Tag: horror

Look, everybody, it’s ME!  I’m back.  Okay enough about my blog hiatus.

I’ve been watching vampire movies, and that calls for a post. Helloooooo!!! This year I actually quit watching The Originals and The Vampire Diaries (still love those shows, but who has time?). Of course that didn’t stop me, and I ended up watching Only Lovers Left Alive, A Girl Walks Home Alone At Night, and What We Do In The Shadows this very month! Oh – I also watched Vampire Academy, but…that one was mostly while I was folding laundry and doing the dishes and meh – other than Claire Foy, a bit of a letdown.

I have to rank Only Lovers Left Alive at the next-to-bottom of this vamp-pile, because despite Tilda and Tom, the film was booooooring and way too in love with itself. Get over your own perceived hipness, Jim Jarmusch. I love Black Rebel Motorcycle Club, too. Some haunting lonesome forlorn cinematography of rundown nighttime Detroit, but otherwise blahhhh, big effing deal that your vampires can dig on science and poetry. Spooky action at a distance? You’re not impressing me.

A Girl Walks Home Alone At Night – YES. Not just because we’re talking Persian vampires, not just because it’s got some of the creeeeeeeepiest vampire stalking scenes ever, not just because black and white arty done right –  but because it’s beautifully shot, it’s got a Westside Story gritty glam romance to it, and hey….the awesomeness that is Mozhan Marnò. You can see her in this movie gem on Netflix streaming!

And then there’s What We Do In The Shadows. I didn’t realize until I saw this movie that I wanted a hilarious vampire film. I do! I so do. I don’t think I ever want to see a serious vampire anything ever again. How does it get better than Jemaine Clement as Vladislav the Poker saying “I’m going for a look that I call Dead but Delicious.” Yaahaaahahaaha.

Pretty much everything is outrageously funny in What We Do In The Shadows. Everything. I was giggling and snort-laughing the whole time. Have you ever had roommates? Were they vampires? I guarantee even if you’ve had regular human roommates you will find something to identify with here. And laugh your ass off. And then…slowly…realize you’re watching a reality TV show that’s more human than most.

Wait – I didn’t answer my original question. Vampires – why bother? I don’t know, it’s up to you, what you do in the shadows. “Just leave me to do my dark bidding on the internet.”  “What are you bidding on?”  “I’m bidding on a table.” HAaaaa! Let’s put the dead back in deadpan!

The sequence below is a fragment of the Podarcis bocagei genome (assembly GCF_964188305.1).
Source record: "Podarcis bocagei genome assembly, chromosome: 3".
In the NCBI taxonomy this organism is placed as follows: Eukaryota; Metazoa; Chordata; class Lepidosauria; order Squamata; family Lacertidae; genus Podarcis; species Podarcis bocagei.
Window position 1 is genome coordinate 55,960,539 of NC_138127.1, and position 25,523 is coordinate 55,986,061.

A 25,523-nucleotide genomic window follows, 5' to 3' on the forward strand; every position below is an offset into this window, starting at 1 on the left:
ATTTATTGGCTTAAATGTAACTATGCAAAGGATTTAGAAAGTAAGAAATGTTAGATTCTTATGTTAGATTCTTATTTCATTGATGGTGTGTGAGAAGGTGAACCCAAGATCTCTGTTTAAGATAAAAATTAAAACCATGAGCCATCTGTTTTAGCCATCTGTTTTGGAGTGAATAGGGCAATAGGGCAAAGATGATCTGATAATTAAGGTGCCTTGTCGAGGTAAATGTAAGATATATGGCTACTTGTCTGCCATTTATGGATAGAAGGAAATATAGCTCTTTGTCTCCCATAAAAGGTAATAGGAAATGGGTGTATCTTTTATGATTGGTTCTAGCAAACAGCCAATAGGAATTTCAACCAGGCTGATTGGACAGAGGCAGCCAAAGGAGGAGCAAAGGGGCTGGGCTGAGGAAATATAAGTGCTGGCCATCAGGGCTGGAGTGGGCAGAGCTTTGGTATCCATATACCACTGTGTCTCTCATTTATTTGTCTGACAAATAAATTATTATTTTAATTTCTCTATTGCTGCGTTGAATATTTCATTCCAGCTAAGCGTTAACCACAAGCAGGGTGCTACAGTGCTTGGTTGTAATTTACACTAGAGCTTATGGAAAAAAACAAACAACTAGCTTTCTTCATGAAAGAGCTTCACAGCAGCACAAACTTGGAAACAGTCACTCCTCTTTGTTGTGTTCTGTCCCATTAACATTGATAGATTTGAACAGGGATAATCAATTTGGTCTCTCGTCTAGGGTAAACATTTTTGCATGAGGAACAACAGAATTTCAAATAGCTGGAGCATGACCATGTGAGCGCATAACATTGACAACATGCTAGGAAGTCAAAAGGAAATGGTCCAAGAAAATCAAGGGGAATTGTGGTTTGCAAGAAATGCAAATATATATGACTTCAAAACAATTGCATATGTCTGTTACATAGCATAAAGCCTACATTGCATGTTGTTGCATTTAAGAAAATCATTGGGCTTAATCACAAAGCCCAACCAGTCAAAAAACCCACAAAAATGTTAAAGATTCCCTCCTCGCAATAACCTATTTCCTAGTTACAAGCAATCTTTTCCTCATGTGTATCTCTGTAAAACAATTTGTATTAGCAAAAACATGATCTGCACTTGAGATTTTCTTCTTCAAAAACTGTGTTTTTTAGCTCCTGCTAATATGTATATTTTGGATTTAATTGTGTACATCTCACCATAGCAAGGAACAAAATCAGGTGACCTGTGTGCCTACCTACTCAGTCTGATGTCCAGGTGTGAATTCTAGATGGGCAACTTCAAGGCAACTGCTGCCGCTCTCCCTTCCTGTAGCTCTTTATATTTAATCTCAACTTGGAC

Photo By Screenshot from “Internet Archive” of the movie Dracula (1958) http://www.archive.org/details/HorrorOfDracula-Trailer, Public Domain, https://commons.wikimedia.org/w/index.php?curid=11740931

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I don’t often write short stories, because when I write I’m verbose and have trouble breaking up with my characters. BUT I do dabble in doorstopper novel-writing, and sometimes when I’m knee-deep in a book, characters show up unannounced. That’s pretty much one of the best things in the world, as far as I’m concerned, and it happened with my protagonist Tracy Hawthorne. She’s the alter ego I never knew I had, and my short story “Roundheels” features her in one of her first “paranormal detective” encounters.

Tracy’s not 100% a supernatural PI, she’s a singer and a guitar player and a sailor-mouthed burlesque dancer and somebody I’d love to hang out with. She’s tough and funny and she’s got this gift for tapping into the ethereal plane, so I just let her run with it. She steals the show in two novels I’ve written, and I hope you enjoy her in “Roundheels.” I can now say I’m published in Canada, woohoo! and you can buy the 100th issue of On Spec here (featuring some seriously killer Cthulhu cover art by James F. Beveridge).  I hope you’ll check it out and support this wonderful magazine of speculative fiction.


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I know, a reading list about scary books in time for Halloween has nothing to do with quantum physics’ spooky action at a distance, but I couldn’t help using it for a post title. Indulge me.

I’m a cruelly picky reader, so putting together a list of recommended reads is always a difficult task for me – especially books with a theme. The following is a selection of novels that fulfilled my threefold hardcore criteria: 1) Couldn’t put it down (or hated pressing pause on the audiobook so I could do necessary self-maintenance like sleeping and showering); 2) Gave me major chills or laughs or both 3) I wanted to be friends with the heroines and heroes of the book.